All amateurish and hastily-produced… except for the elaborate 6-foot-by-3-foot sign dedicated to the Jehovah’s Witnesses who had been imprisoned there. A sign which was pretty clearly funded and installed by the Witnesses themselves.

Let me be clear: NOBODY should be imprisoned, tortured, or killed for their religious beliefs. What happened at Fort 13 was wrong, full stop. AND ALSO: I have some feelings about that expensive-looking, professionally-designed and somewhat outsized JW sign dominating the entrance to Fort 13 – particularly when I consider the many, many others who suffered there, and the shoddy commemoration of their experience. And also when I consider the widespread child sexual abuse that has been concealed by the JW church, and their family-destroying shunning policy. Harrumph. I’ll leave it at that.

The rest of our day was devoted to travel: North to Bucharest, and then further north to Sinaia. Not quite to Transylvania, but close! That is, if I’m understanding Google Maps correctly. Along the way, we stopped at a roadside vendor to buy wild berries – including some tiny bright orange things called sea buckthorn, which were tart AF. Like, an electric, head-buzzing, mouth-zinging, face-scrunching kind of tart.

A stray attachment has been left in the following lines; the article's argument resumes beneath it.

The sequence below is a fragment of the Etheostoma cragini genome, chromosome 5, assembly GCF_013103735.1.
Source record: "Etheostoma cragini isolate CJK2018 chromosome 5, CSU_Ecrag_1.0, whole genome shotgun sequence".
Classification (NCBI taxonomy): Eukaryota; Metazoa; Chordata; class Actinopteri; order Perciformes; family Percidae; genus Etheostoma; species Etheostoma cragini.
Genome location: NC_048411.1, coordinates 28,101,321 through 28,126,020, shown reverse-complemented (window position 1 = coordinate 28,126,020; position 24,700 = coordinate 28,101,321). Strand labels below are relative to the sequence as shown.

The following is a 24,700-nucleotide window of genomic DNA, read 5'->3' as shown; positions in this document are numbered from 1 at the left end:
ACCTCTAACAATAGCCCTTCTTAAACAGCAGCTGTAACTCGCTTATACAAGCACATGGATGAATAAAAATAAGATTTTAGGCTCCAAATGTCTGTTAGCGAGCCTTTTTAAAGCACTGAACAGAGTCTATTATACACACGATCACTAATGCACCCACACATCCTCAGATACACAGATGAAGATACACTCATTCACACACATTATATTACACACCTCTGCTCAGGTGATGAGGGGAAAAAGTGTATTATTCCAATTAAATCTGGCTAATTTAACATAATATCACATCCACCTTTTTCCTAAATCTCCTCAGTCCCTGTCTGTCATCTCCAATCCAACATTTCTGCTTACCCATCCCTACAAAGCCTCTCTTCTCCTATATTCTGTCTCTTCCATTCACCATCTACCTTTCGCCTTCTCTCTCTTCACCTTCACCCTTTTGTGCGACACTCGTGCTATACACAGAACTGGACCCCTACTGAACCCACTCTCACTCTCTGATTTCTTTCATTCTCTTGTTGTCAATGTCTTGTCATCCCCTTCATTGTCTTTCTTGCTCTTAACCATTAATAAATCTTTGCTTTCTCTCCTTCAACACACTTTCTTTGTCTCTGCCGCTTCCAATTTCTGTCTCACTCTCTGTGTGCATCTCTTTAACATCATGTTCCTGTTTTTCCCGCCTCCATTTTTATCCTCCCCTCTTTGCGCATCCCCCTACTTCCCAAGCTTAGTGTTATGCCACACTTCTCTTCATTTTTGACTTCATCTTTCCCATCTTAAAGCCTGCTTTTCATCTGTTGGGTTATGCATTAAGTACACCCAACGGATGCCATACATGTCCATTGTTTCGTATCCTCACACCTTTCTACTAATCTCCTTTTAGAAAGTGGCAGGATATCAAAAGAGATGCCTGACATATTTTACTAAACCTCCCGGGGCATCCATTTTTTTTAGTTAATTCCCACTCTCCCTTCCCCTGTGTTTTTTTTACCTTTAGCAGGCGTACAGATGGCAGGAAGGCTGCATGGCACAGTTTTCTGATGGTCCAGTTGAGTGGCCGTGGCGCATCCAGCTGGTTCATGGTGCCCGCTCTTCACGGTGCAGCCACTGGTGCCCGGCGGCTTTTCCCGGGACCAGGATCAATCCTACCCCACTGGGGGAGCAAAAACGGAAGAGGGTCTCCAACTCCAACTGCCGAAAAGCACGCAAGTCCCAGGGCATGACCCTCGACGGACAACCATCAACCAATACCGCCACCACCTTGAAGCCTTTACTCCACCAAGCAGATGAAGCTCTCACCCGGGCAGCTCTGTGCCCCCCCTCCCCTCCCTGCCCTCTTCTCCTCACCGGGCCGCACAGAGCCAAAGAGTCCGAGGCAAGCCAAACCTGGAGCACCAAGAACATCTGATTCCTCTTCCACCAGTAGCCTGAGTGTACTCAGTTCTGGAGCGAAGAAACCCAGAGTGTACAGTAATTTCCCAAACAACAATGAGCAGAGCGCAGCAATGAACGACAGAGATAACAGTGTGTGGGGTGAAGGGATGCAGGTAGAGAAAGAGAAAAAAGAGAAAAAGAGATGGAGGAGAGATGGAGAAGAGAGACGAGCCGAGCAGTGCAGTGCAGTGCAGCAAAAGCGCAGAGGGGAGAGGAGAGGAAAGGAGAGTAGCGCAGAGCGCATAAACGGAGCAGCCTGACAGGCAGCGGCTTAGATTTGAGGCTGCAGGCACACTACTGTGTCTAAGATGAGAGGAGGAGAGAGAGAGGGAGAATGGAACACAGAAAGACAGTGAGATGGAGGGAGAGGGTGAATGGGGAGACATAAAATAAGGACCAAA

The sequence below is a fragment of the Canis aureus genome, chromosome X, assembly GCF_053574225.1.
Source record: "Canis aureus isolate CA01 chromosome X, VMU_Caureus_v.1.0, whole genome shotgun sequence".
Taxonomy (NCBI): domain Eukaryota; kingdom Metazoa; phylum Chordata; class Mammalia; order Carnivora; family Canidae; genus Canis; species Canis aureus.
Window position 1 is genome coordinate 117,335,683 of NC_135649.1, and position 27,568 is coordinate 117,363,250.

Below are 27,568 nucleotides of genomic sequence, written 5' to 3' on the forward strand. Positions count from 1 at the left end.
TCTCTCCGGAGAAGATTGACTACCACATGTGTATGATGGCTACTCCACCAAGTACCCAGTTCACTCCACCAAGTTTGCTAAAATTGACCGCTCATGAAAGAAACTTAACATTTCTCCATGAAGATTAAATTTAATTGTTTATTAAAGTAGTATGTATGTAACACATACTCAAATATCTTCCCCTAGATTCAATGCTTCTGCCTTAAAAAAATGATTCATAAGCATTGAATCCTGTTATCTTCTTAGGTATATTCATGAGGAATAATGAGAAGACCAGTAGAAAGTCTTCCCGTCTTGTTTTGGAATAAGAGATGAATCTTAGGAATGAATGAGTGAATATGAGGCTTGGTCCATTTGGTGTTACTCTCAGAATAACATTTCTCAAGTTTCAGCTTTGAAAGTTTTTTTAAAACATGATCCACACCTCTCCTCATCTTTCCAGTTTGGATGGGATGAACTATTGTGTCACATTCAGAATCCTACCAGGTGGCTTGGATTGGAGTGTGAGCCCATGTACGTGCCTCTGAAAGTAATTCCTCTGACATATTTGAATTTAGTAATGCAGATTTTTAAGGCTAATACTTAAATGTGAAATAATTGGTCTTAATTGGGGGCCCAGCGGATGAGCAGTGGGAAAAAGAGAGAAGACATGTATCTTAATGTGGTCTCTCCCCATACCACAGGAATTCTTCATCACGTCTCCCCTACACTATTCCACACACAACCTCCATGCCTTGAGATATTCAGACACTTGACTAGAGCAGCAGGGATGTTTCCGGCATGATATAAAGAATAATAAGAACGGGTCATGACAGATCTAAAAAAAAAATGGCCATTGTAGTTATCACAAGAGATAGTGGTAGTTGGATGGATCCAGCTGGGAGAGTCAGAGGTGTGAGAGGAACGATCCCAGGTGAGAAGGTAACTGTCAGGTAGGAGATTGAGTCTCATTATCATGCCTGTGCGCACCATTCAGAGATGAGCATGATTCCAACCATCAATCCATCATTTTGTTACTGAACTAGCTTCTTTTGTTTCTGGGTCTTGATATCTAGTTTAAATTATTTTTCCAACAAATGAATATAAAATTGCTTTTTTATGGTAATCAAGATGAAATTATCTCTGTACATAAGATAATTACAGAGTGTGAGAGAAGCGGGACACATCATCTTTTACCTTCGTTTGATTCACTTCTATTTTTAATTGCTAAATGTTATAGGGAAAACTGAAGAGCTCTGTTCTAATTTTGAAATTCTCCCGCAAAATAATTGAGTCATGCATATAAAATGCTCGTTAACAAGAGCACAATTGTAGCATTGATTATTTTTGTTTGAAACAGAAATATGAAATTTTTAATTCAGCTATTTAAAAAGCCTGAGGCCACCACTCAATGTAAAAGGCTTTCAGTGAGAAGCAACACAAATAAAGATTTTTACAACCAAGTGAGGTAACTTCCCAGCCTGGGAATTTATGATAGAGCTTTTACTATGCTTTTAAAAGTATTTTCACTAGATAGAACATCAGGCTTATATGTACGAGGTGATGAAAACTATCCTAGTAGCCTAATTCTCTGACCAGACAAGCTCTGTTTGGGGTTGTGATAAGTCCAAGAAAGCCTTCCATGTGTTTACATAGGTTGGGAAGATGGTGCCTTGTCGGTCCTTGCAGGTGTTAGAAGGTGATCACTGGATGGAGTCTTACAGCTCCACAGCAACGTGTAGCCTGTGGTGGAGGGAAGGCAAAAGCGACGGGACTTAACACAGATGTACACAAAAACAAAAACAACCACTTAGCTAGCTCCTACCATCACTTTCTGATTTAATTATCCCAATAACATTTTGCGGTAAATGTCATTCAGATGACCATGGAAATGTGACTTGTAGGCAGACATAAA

We ended our day at Hotel Cumpatu, a taxidermy-themed hunting lodge in the Carpathian Mountains above downtown Sinaia. Climbing out of the van, I handed Susan her beloved hat, which I had sat on. We gathered in the hotel’s restaurant (“The Safari Club,” duh) for dinner. Once again, the menu was meat with meat and a side order of meat, but – because it’s not really a hotel for tourists – the menu was not available in English. Matthew had the genius idea to try Google Translate’s new Camera feature, which seemed like a mind-blowing leap forward in technology for travelers, right up until it translated the Romanian phrase for “mushroom gravy” as “pussy juice” and no I am not making that up.